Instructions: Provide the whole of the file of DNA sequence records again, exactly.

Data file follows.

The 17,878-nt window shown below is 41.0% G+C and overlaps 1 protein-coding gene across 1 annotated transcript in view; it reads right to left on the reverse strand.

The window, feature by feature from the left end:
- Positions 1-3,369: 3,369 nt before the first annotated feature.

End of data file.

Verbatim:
The 17,878-nt window shown below is 41.0% G+C and overlaps 1 protein-coding gene across 1 annotated transcript in view; it reads right to left on the reverse strand.

The window, feature by feature from the left end:
- Positions 1-3,369: 3,369 nt before the first annotated feature.